Stephen M. Perry for the defendant.
Michael N. Abodeely, Jr. (James Horan with him) for the plaintiff.
A policy of the defendant, Transportation Insurance Company, insured generally against fire (and certain other casualties) a three-decker tenement in Worcester owned by the plaintiff, Will Realty Corporation. By the terms of the policy coverage was denied where fire occurred when the property was "vacant," having been so for more than sixty consecutive days; however, this provision did not apply to "buildings in due course of construction." [Note 1]
In the present nonjury action on the policy, a judge of the Superior Court made findings of fact which are in essence uncontroverted. The last tenant
in this rundown house, having been ordered evicted, departed in late November or early December, 1981. Boarding up of the windows, which had begun earlier, was then completed to protect against rock throwing by neighborhood children. There was no change until the second week in February, 1982. On two days workmen entered the house, detached various salvageable items, and carried them to a warehouse in Auburn. These items consisted of windows, doors, kitchen sinks, and bathroom vanities. Apart from dislodging putty and glass from the windows, no work was done on the items after they reached Auburn. On March 20, 1982, the house was destroyed by fire. The plaintiff had contemplated "rehabbing" the premises, which would have included as an incident reinstalling the warehoused items, but except as stated it had taken no steps in that direction by the time of the fire.
The judge said that the words "vacant" and "in due course of construction" were ambiguous, and he then concluded on the facts that the property had not been "vacant" for the specified period, but that, in any event, it was "in due course of construction." The judge erred.
In the degree that a word is considered apart from its context, it becomes "ambiguous," and if one then invokes doctrines such as that interpretation goes against the party who prepared the document, one can reach odd results. Here the judge evidently read "vacant" in some abstract way and may have thought the appearance of the workmen sufficiently interrupted the sixty days and thereby rendered the premises nonvacant within the meaning of the policy. However, the plaintiff had admitted the opposite in its pleadings, and on appeal to this court makes no attempt to support the judge's ruling on the point. The policy provision reflects the commonplace observation that the risk of casualty is higher when premises remain unattended. "Vacant" is to be read in that light, and the plaintiff evidently agrees that premises may be vacant despite sporadic entry. See Dunton v. Connecticut Fire Ins. Co., 371 F.2d 329, 331 (7th Cir. 1967); Ekelchik v. American Cas. Co., 56 N.J. Super. 171, 177 (1959). Cf. McKinney v. Providence Washington Ins. Co. 144 W.Va. 559, 571 (1959).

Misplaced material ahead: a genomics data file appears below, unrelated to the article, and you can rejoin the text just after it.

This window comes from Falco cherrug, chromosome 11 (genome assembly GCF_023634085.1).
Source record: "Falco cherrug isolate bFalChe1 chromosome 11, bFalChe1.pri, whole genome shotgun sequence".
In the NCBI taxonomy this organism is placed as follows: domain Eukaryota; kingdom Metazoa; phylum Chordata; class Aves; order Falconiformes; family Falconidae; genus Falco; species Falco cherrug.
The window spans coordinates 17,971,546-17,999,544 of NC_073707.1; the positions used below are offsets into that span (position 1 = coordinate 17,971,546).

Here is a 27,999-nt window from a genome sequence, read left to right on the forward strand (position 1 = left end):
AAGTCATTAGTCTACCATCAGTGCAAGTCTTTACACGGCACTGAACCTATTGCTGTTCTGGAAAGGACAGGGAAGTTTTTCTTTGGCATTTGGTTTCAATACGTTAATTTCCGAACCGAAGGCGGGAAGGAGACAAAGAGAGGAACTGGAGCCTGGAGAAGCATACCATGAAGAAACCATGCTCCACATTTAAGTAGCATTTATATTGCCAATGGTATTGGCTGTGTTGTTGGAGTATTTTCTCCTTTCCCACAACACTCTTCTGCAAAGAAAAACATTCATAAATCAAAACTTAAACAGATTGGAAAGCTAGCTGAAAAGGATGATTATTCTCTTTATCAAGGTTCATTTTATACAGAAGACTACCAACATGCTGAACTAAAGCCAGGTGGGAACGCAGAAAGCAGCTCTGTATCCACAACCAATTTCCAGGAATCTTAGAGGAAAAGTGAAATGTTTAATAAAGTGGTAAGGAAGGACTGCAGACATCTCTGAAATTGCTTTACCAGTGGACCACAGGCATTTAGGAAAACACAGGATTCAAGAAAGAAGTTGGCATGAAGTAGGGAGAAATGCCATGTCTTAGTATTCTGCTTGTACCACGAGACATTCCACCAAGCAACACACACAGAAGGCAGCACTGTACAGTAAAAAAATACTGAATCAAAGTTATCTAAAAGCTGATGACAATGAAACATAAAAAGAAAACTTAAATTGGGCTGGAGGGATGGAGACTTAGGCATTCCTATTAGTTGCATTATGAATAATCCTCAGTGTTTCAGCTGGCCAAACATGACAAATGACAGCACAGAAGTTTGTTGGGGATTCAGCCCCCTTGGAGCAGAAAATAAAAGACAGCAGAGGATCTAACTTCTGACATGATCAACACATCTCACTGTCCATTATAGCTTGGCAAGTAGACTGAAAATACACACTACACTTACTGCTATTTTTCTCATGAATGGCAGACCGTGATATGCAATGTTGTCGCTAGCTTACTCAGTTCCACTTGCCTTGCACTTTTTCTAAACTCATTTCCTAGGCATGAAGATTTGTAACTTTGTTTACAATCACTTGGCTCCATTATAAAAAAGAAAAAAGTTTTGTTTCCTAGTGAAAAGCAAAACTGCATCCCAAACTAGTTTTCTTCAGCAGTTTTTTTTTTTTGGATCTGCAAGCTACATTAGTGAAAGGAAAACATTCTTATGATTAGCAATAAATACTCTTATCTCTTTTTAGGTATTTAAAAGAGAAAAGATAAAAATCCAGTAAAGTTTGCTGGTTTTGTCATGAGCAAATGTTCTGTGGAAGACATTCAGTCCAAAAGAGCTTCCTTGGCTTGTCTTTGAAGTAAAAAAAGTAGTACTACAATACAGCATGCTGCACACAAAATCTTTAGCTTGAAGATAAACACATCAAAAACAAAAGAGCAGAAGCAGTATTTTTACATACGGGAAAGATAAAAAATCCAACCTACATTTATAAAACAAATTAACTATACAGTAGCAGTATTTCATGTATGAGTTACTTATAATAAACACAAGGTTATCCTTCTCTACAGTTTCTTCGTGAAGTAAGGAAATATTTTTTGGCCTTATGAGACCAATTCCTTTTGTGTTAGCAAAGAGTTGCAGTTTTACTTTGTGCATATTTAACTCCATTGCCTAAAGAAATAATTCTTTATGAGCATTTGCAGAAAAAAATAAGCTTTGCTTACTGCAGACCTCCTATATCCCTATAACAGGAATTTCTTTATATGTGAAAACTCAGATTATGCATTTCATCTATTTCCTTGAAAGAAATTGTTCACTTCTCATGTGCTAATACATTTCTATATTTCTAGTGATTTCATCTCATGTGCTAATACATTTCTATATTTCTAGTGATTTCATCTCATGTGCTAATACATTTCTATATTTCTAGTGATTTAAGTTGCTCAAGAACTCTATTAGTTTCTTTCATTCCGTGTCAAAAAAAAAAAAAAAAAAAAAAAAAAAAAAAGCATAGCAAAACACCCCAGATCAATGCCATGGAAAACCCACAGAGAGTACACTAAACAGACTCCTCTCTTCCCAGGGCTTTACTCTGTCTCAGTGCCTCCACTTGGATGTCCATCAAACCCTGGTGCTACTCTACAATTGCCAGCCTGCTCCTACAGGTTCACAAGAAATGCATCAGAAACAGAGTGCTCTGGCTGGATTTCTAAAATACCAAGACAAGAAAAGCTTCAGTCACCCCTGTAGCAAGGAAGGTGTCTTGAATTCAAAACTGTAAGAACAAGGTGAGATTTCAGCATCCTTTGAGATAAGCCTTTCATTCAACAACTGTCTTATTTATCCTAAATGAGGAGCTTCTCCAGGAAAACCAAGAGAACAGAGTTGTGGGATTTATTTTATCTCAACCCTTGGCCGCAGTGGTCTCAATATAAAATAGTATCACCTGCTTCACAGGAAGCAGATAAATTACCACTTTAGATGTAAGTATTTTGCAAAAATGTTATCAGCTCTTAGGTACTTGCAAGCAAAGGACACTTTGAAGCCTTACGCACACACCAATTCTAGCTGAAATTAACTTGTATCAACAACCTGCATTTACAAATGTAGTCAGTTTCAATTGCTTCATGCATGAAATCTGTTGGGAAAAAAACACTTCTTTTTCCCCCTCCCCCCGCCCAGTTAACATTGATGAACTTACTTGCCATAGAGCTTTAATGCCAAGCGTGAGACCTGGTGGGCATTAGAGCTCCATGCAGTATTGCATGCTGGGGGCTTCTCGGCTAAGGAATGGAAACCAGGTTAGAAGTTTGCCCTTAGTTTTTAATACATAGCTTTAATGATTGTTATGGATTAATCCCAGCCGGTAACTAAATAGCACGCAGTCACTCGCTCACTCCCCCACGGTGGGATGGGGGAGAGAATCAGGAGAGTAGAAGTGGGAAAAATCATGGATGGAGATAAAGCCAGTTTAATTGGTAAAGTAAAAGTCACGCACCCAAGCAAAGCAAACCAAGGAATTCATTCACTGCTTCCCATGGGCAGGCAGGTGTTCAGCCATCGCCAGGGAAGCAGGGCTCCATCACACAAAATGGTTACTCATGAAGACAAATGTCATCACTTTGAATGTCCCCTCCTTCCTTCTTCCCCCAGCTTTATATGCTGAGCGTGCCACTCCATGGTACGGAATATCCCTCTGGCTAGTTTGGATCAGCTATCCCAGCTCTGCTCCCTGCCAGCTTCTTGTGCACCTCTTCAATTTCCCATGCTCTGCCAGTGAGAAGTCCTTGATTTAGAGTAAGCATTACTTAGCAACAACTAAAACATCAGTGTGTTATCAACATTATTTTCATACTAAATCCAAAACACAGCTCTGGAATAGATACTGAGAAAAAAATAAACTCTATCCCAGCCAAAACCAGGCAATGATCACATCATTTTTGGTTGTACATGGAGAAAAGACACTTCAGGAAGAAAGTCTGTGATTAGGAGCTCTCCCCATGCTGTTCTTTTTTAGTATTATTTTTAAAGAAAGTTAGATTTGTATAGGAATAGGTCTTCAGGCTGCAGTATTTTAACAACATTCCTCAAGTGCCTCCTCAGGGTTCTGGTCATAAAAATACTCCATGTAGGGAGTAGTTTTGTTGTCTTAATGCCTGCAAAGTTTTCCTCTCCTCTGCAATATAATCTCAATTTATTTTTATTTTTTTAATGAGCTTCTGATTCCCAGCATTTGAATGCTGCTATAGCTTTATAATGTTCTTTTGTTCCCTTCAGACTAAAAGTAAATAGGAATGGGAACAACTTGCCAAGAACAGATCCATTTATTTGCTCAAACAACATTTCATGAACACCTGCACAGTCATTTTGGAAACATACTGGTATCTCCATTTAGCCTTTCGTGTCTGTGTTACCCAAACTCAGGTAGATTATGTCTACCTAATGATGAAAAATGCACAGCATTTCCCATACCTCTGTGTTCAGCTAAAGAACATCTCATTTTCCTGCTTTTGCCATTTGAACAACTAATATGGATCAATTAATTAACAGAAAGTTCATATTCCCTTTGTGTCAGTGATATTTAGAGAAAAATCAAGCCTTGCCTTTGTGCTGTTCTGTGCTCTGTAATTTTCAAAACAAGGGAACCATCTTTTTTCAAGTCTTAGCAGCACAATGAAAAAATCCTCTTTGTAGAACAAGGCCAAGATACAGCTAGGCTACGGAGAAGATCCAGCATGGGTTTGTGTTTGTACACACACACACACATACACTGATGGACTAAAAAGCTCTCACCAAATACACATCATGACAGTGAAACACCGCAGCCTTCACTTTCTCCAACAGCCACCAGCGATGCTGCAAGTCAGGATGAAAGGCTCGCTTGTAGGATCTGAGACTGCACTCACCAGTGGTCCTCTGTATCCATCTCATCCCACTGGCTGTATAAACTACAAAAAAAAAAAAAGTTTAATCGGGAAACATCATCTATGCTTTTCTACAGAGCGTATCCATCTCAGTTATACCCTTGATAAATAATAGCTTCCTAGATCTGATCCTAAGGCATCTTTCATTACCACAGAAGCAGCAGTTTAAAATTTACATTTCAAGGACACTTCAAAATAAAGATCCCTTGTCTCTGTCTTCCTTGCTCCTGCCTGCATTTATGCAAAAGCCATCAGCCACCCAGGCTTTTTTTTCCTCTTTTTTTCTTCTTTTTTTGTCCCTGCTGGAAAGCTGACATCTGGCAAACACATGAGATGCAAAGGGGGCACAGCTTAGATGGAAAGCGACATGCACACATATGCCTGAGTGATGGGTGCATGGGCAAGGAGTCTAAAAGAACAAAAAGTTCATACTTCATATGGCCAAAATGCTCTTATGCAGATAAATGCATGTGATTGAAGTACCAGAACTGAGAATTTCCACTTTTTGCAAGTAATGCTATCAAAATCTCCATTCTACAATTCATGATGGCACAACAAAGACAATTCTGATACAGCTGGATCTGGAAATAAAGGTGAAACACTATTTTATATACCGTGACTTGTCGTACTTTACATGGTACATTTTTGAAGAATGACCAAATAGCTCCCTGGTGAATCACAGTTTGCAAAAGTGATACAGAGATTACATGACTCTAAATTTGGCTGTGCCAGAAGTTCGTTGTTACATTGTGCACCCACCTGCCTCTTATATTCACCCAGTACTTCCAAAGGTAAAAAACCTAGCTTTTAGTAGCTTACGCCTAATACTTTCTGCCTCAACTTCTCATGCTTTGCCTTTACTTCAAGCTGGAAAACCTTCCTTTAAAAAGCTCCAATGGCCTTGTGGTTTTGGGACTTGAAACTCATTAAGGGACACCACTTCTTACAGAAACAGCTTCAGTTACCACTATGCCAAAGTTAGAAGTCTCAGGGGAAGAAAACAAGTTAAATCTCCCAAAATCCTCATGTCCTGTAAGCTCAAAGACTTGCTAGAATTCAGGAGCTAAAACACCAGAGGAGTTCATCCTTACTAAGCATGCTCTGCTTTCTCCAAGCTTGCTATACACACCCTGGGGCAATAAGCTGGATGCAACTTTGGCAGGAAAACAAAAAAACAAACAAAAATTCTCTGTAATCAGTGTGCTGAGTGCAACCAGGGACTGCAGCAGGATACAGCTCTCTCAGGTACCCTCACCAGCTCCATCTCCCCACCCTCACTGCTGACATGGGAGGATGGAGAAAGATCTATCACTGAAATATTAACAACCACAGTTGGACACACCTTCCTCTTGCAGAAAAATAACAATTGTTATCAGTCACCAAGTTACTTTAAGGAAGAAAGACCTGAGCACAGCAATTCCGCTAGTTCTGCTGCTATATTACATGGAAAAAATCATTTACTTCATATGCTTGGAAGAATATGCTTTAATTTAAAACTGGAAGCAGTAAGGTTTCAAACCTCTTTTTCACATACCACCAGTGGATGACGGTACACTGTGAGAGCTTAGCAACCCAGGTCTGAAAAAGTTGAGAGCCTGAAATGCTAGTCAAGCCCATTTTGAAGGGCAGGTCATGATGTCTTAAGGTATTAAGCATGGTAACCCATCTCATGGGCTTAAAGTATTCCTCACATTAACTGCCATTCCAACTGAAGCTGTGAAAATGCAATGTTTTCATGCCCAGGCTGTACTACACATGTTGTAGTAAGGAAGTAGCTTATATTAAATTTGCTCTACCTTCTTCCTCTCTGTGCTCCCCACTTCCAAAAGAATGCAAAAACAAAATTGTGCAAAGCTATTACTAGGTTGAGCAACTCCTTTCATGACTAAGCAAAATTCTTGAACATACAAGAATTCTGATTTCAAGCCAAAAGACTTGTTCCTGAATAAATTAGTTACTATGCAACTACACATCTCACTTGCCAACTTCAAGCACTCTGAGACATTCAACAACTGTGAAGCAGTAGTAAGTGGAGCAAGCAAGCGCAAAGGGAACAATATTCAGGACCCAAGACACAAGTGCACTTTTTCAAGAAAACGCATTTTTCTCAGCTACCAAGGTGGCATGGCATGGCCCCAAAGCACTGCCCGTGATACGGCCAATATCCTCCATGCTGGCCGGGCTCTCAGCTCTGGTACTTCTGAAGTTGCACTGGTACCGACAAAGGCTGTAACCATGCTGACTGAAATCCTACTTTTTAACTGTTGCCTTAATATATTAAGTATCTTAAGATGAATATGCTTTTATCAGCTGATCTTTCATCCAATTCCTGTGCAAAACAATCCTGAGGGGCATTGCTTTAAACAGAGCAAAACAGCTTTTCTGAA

"Buildings in due course of construction" is to be read in the same light. If, as applied to a finished building, "construction" can be taken to include remodelling or refurbishing, still the phrase looks to some substantial continuing activities of that sort on, rather than off, the property, and here there were none on the property (and indeed, virtually none off). Counsel have found a few decisions that bear somewhat on the meaning of similar phrases in more or less similar contexts. As far as the cases go, they appear to confirm or not to challenge the conclusion we reach here. See Crescent Co. v. Insurance Co. of North America, 266 S.C. 598, 602-603 (1976); Mortgage Bancorporation v. New Hampshire Ins. Co., 67 Or. App. 261, 264-265 (1984); Myers v. Merrimack Mut. Fire Ins. Co., 601 F.Supp. 620, 623 (C.D. Ill. 1985). Cf. Brouillette v. Phoenix Assur. Co., 340 So.2d 667,
670-671 (La. App. 1976); Patton v. Aetna Ins. Co., 595 F.Supp. 533, 535 (N.D. Miss. 1984).
The judgment for the plaintiff on the policy is reversed and judgment will enter for the defendant. [Note 2]
[Note 1] "Vacancy and Unoccupancy Clause: This Company shall not be liable for loss caused by vandalism or malicious mischief occurring after a described building (whether intended for occupancy by owner or tenant) has been vacant or unoccupied for a period of 30 consecutive days, nor for loss caused by any other insured peril after it has been vacant for a period of 60 consecutive days, regardless of the date coverage is effective. This condition shall not apply to one and two family dwellings nor to buildings in due course of construction."
[Note 2] The plaintiff did not appeal from the judge's holding against him on a claim founded upon G. L. c. 93A.